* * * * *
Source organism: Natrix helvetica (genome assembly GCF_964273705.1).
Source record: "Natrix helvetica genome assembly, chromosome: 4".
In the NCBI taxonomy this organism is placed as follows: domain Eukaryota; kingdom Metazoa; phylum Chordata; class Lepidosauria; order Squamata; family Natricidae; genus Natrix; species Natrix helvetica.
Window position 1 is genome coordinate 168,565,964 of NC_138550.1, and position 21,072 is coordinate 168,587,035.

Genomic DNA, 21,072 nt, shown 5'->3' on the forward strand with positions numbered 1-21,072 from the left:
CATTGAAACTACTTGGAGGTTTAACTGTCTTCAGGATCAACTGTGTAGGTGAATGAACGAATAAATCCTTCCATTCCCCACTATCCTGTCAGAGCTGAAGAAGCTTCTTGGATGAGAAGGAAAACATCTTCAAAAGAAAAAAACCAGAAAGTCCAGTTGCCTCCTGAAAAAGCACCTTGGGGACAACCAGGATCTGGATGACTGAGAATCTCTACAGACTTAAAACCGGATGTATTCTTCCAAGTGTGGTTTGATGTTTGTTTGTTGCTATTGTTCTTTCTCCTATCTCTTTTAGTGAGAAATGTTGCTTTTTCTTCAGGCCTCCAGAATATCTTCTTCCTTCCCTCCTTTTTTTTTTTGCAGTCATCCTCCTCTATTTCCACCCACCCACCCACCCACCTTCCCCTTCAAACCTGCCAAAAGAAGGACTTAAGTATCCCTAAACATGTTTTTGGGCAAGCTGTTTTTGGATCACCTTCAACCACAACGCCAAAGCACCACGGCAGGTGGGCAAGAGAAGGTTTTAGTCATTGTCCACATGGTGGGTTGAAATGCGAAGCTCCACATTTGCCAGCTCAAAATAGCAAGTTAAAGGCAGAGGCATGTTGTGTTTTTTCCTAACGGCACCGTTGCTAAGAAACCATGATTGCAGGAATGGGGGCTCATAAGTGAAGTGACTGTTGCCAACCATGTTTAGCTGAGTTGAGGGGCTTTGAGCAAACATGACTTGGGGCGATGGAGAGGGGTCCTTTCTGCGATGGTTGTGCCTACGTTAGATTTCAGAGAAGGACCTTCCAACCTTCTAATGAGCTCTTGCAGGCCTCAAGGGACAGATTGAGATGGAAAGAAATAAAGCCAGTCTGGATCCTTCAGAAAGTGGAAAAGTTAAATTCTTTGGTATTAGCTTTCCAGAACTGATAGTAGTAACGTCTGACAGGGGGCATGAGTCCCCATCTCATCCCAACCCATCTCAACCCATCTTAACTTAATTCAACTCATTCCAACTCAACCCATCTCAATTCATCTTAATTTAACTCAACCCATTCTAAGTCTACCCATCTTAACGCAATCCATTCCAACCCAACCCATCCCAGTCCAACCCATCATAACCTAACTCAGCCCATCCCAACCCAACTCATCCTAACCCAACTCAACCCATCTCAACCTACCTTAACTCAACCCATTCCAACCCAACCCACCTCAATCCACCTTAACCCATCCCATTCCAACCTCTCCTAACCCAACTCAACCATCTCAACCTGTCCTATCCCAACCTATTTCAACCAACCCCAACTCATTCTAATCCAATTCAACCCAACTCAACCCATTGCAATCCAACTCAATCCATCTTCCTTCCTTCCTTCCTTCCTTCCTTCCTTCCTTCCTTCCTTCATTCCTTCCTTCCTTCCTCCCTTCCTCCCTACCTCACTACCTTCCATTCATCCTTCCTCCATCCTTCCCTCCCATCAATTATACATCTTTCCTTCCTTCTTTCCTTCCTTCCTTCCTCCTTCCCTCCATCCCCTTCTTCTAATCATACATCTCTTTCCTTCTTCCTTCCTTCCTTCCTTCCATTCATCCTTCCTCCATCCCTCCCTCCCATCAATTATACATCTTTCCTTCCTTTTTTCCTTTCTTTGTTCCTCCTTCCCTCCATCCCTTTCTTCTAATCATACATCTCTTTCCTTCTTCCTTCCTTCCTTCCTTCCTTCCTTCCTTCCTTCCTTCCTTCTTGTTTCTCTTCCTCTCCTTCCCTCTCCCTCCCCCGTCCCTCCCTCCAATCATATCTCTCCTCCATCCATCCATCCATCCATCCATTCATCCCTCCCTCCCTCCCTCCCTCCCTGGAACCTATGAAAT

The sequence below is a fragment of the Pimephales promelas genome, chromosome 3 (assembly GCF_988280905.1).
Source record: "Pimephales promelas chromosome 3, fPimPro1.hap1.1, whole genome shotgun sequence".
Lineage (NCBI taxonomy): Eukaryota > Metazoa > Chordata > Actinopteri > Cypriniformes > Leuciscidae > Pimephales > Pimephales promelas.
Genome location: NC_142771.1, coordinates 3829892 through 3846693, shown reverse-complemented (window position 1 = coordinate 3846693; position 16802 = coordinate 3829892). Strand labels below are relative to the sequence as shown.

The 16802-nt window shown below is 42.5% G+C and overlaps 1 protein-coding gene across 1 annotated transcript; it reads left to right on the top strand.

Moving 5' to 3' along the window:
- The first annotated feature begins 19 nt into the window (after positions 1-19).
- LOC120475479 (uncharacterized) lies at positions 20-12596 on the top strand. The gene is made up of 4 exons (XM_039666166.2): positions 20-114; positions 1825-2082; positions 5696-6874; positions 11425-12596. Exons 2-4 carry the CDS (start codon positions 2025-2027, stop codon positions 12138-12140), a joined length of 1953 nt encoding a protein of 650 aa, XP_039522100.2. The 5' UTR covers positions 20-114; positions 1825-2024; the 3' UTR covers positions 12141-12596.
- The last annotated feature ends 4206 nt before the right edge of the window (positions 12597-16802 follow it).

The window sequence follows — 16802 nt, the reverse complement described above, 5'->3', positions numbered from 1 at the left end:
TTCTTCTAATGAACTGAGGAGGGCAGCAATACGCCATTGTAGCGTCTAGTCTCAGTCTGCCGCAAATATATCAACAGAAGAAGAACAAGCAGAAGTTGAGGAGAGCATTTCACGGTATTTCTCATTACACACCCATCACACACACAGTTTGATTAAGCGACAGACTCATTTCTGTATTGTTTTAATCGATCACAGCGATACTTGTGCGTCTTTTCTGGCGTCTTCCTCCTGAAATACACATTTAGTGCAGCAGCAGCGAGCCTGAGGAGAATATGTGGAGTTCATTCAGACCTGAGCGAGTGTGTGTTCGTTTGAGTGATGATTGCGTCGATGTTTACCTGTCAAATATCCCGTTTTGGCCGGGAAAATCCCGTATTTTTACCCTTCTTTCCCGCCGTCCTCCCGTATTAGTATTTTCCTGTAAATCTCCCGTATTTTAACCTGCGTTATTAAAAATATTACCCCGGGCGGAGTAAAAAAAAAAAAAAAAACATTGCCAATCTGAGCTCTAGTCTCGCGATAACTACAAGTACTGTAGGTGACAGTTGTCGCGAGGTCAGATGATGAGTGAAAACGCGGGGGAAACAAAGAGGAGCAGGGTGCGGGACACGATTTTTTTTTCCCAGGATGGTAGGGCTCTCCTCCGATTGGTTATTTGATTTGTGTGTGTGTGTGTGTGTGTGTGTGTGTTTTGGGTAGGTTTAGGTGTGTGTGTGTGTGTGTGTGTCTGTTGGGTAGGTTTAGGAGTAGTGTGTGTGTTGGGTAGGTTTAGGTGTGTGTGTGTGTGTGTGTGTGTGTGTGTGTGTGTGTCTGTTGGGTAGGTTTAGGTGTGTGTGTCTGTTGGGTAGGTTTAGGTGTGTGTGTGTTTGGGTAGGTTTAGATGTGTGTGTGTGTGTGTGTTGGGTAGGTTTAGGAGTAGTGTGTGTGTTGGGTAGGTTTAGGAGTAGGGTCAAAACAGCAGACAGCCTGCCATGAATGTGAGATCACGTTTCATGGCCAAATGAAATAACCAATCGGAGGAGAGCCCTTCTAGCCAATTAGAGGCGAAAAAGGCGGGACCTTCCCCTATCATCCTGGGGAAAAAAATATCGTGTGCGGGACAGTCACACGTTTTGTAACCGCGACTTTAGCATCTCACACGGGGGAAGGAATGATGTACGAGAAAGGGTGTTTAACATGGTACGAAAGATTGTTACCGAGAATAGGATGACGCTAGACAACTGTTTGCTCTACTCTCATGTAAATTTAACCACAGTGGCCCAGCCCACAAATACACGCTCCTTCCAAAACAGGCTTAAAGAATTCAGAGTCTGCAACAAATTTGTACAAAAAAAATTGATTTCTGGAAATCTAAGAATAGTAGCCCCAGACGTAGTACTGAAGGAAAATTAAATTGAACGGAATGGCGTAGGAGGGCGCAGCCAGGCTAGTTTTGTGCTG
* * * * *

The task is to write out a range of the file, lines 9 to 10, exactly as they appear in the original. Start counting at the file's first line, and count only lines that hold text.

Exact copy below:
Lineage (NCBI taxonomy): Eukaryota > Metazoa > Chordata > Actinopteri > Cypriniformes > Leuciscidae > Pimephales > Pimephales promelas.
Genome location: NC_142771.1, coordinates 3829892 through 3846693, shown reverse-complemented (window position 1 = coordinate 3846693; position 16802 = coordinate 3829892). Strand labels below are relative to the sequence as shown.